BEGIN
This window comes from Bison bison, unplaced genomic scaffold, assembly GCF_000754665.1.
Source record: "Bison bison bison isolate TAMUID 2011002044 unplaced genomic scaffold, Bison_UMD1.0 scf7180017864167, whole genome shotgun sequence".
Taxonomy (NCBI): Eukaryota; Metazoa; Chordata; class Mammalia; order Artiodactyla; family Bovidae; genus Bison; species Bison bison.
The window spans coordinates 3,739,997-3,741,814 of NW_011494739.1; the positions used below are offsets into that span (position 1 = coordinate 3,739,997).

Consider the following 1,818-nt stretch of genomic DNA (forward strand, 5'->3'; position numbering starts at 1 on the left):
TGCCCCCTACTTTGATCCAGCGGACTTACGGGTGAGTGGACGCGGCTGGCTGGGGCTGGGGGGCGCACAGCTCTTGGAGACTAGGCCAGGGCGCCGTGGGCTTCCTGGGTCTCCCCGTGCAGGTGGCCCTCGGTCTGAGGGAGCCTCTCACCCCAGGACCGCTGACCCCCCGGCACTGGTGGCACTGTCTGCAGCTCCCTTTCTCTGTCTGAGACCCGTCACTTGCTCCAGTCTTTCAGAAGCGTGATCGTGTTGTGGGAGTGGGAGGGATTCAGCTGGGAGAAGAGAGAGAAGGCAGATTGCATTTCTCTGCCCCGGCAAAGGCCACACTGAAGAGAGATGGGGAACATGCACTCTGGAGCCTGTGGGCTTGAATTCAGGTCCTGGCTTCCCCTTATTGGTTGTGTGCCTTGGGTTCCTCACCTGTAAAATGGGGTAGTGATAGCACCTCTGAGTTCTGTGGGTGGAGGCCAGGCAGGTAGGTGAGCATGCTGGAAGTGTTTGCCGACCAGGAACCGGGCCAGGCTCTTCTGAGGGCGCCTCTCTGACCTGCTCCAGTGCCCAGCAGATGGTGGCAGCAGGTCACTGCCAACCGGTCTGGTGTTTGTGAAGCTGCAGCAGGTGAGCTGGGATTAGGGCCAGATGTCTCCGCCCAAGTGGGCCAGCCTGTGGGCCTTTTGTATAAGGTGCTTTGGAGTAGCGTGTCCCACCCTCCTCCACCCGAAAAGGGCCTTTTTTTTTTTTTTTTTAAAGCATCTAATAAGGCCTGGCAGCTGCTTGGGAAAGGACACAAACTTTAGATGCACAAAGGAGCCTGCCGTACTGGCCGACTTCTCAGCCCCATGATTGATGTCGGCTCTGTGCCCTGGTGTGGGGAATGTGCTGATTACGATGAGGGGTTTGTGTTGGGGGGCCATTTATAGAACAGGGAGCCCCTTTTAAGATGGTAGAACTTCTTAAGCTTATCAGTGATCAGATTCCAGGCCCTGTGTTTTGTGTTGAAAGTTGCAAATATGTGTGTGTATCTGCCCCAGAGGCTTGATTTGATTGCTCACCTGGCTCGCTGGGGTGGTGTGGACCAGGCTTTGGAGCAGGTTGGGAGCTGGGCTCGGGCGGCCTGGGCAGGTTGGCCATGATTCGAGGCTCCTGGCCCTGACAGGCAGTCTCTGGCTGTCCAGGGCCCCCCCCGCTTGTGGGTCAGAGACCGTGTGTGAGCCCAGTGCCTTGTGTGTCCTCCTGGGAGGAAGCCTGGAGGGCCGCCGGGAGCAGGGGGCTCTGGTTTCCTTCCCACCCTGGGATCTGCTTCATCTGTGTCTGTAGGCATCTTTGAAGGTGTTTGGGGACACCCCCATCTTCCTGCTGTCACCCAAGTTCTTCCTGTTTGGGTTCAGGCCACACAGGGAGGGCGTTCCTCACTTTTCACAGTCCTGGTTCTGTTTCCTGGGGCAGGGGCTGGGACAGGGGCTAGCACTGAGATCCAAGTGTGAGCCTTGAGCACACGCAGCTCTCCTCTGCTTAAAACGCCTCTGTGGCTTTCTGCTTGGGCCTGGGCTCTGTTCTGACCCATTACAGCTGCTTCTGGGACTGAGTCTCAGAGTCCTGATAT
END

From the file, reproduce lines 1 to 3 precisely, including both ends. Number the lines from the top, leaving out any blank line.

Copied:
This window comes from Bison bison, unplaced genomic scaffold, assembly GCF_000754665.1.
Source record: "Bison bison bison isolate TAMUID 2011002044 unplaced genomic scaffold, Bison_UMD1.0 scf7180017864167, whole genome shotgun sequence".
Taxonomy (NCBI): Eukaryota; Metazoa; Chordata; class Mammalia; order Artiodactyla; family Bovidae; genus Bison; species Bison bison.